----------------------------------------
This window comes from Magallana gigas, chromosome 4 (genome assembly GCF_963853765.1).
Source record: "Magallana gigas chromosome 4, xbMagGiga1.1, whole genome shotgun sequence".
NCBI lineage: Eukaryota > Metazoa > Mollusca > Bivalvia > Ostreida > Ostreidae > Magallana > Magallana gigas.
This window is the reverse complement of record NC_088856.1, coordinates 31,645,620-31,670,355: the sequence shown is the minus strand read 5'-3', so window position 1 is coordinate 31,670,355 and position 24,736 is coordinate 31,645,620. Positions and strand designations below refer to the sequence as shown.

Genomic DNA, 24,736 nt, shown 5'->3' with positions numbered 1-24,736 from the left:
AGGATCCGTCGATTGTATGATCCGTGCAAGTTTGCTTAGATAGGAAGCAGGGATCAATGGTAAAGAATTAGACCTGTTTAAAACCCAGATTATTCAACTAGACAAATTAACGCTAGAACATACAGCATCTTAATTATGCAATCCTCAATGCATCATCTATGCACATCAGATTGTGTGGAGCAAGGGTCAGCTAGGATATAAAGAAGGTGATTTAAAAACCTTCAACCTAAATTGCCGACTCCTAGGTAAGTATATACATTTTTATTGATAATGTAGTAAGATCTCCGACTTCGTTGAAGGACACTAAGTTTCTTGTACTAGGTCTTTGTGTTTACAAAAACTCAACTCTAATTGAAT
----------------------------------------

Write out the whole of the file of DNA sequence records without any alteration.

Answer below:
This window comes from Magallana gigas, chromosome 4 (genome assembly GCF_963853765.1).
Source record: "Magallana gigas chromosome 4, xbMagGiga1.1, whole genome shotgun sequence".
NCBI lineage: Eukaryota > Metazoa > Mollusca > Bivalvia > Ostreida > Ostreidae > Magallana > Magallana gigas.
This window is the reverse complement of record NC_088856.1, coordinates 31,645,620-31,670,355: the sequence shown is the minus strand read 5'-3', so window position 1 is coordinate 31,670,355 and position 24,736 is coordinate 31,645,620. Positions and strand designations below refer to the sequence as shown.

Genomic DNA, 24,736 nt, shown 5'->3' with positions numbered 1-24,736 from the left:
AGGATCCGTCGATTGTATGATCCGTGCAAGTTTGCTTAGATAGGAAGCAGGGATCAATGGTAAAGAATTAGACCTGTTTAAAACCCAGATTATTCAACTAGACAAATTAACGCTAGAACATACAGCATCTTAATTATGCAATCCTCAATGCATCATCTATGCACATCAGATTGTGTGGAGCAAGGGTCAGCTAGGATATAAAGAAGGTGATTTAAAAACCTTCAACCTAAATTGCCGACTCCTAGGTAAGTATATACATTTTTATTGATAATGTAGTAAGATCTCCGACTTCGTTGAAGGACACTAAGTTTCTTGTACTAGGTCTTTGTGTTTACAAAAACTCAACTCTAATTGAAT